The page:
Paul Valhaty scored the first century of IPL 4 © Getty Images
Paul Valhaty scored the first century of IPL 4 © Getty Images

 

By Madan Mohan

 

I’ve got to be kidding, right? Two centuries were hit in the week so far and the Sachin Tendulkar ‘jinx’ ‘played out’ yet again. Well, no, I am not. With each new edition, the Indian Premier League (IPL) is losing relevance, unless any cricket is good cricket for you.

 

I’d take IPL over the barrage of meaningless bilateral ODI fixtures we’ve been force fed over the years. But as a major, prestigious tournament, it is in dire need of getting its act together. The novelty value of the first edition has long since faded away from memory and it’s starting to get all too familiar now.

 

It was hoped that by assembling together the best cricket talents on one platform, IPL would set new standards for T20 cricket. It is starting to fall short of that promise.

 

I know that the name of Paul Valthaty is on many lips right now as a counterpoint to what I’ve said. But really, that knock did not set new benchmarks even for IPL, let alone international T20 cricket. Have we already forgotten Adam Gilchrist, Sanath Jayasuriya and Brendon McCullum’s centuries in the first edition? You could argue that especially the first two are amongst the most destructive batsmen in modern cricket and it’s unfair to compare Valthaty with them. And that is precisely the point.

 

IPL is yet to truly emulate football leagues because, among other reasons, it does not yet have all star ensembles and the standard of cricket often falls some distance short of international cricket. Yes, many international stars perform in the IPL but they rub shoulders with young domestic players, some of whom are being exposed to such demanding levels of competition for probably the first time in their career.

 

Say, if there was no cap on the number of foreign players in each squad, owners would be in a position to choose the best players. There may then be fewer weak links in the teams and, resultantly, tougher contests.

 

I recognize that the goal behind imposing a cap on the number of foreign players in each squad is to promote local talent. It is a tightrope walk for the BCCI. Big money has been poured into the tournament, riding on Indian cricket viewers’ craze for the game. So, relevance would have to be balanced with a sense of identity and purpose for the tournament.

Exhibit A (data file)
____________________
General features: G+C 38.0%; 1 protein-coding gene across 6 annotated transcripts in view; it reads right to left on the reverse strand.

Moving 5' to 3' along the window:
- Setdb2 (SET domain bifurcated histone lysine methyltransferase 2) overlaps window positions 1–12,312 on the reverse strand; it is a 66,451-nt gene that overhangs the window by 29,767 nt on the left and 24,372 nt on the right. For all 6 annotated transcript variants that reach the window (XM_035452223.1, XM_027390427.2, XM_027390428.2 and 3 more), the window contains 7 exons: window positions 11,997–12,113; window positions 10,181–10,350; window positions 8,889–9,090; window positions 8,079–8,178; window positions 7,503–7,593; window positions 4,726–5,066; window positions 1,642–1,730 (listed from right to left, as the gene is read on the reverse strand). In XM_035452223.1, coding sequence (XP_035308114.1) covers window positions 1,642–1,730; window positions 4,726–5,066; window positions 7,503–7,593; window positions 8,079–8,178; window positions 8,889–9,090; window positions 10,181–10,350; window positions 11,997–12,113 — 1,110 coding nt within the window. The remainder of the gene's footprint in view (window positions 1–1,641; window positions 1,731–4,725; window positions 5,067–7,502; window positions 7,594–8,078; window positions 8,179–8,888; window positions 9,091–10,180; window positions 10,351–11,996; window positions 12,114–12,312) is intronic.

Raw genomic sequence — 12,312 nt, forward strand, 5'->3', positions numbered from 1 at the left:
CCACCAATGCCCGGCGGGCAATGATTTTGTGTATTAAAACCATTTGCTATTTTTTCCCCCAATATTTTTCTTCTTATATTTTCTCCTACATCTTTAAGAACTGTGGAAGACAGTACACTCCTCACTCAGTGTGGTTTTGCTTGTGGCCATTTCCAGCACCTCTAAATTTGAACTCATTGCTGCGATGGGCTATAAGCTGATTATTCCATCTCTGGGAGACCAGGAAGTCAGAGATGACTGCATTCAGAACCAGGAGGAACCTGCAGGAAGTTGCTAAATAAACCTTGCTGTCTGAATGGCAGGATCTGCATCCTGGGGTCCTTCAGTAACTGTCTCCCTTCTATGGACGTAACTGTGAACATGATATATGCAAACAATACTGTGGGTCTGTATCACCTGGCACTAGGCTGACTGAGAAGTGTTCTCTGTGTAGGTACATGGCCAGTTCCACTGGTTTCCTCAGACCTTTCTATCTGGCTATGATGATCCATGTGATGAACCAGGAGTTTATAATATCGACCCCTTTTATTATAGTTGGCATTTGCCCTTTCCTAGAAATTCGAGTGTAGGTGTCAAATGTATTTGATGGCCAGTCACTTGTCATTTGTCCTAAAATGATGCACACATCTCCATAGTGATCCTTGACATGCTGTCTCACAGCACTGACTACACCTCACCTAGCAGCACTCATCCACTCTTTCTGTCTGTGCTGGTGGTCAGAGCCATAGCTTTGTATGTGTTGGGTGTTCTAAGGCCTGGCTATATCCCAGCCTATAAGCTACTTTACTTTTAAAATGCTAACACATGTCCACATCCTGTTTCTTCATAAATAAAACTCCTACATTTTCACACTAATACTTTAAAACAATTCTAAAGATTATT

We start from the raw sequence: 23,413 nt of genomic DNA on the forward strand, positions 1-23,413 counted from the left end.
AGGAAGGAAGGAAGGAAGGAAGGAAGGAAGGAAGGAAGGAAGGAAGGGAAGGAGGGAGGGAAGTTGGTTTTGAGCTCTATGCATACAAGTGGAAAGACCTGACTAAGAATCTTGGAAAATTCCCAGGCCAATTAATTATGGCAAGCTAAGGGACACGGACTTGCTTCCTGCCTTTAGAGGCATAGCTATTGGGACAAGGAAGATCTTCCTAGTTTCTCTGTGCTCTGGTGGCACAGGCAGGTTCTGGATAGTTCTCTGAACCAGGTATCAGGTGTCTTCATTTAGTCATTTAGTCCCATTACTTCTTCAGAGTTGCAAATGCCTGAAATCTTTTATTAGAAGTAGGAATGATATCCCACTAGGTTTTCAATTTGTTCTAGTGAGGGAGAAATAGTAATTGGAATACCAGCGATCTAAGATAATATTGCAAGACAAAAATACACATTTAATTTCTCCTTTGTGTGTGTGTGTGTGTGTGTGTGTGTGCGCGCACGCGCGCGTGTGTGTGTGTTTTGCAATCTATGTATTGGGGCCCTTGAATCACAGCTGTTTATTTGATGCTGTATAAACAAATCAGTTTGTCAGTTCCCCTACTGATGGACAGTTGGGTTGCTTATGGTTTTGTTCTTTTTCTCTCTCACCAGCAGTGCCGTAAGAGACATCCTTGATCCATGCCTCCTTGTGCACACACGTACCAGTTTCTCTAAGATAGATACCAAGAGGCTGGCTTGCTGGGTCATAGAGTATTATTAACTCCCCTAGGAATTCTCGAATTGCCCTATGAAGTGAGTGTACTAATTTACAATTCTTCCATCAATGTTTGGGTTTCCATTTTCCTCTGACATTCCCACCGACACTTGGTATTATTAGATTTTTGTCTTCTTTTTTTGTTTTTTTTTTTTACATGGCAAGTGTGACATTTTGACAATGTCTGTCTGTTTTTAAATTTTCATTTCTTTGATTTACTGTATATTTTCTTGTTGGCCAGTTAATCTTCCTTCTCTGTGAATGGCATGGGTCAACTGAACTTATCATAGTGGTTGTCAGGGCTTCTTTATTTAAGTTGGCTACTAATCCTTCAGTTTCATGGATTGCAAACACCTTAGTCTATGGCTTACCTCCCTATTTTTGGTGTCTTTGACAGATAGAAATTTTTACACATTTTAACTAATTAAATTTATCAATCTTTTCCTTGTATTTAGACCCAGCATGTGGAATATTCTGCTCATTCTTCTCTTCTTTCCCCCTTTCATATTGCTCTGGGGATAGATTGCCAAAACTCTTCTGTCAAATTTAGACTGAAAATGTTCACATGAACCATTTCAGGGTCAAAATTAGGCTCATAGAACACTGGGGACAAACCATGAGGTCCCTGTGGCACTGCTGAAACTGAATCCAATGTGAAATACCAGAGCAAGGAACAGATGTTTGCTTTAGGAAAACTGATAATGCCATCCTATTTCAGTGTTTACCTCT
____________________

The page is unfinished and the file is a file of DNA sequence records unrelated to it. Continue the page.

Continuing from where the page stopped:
Too many foreign players and the ‘Indian’ in IPL may go for a toss. Too many weak links and interest in the tournament starts sagging. This edition is particularly disadvantaged in succeeding an Indian World Cup win and is so far not dazzling enough to obliterate the much-savoured hangover of a long-awaited World Cup win.

 

I will draw a parallel here to the Symphony Orchestra of India (SOI), set up in 2006. It is teeming with foreign musicians, not to say that there are no Indians in the troupe at all. As an orchestra, it has clear goals. Regardless of nationality, it is mandated to perform classical music and measure up to high expectations. Standards therefore take precedence over promotion of local talent, with the hope that in the long run, the SOI’s performances will increase interest in classical music and lead to more Indian musicians taking it up and, eventually, joining the orchestra. It is harder to define such a clear purpose for a cricket tournament, especially one that is floated with more than an eye on the mind-boggling commercial possibilities.

 

It is admittedly a difficult task to sustain interest in a cricket tournament played in India without Indian players. But the eyeballs are really clued into the feats of the likes of Tendulkar, Yuvraj Singh, Virender Sehwag, Gautam Gambhir, etc. There is really not so much interest in the Bharat Chiplis of IPL at the end of the day. On the other hand, by building strong teams, the fewer upstarts who do get an opportunity to perform in the IPL will be given a tougher and more appropriate initiation into, eventually, international cricket while the contests too would make for more engrossing viewing.

 

As a breeding ground for upcoming talent, IPL would be much better served with more flexibility in the hands of owners. That is, freedom to sign up players, no limits on the cash chest and no restrictions on the composition of the squad.

 

Rather than dictating what teams should be like, which is contributing to a fair amount of undesirable uniformity, BCCI should let the owners decide what they want their teams to look like. If the largest purse wins, so be it. In an owner-led tournament, that is the only way cricket’s interests in the limited context of the IPL would be best served. Whatever, the IPL badly needs to get back the dazzle that silenced naysayers in 2008. 

 

(Madan Mohan, a 25-year old CA from Mumbai, is passionate about writing, music and cricket. Writing on cricket is like the icing on the cake)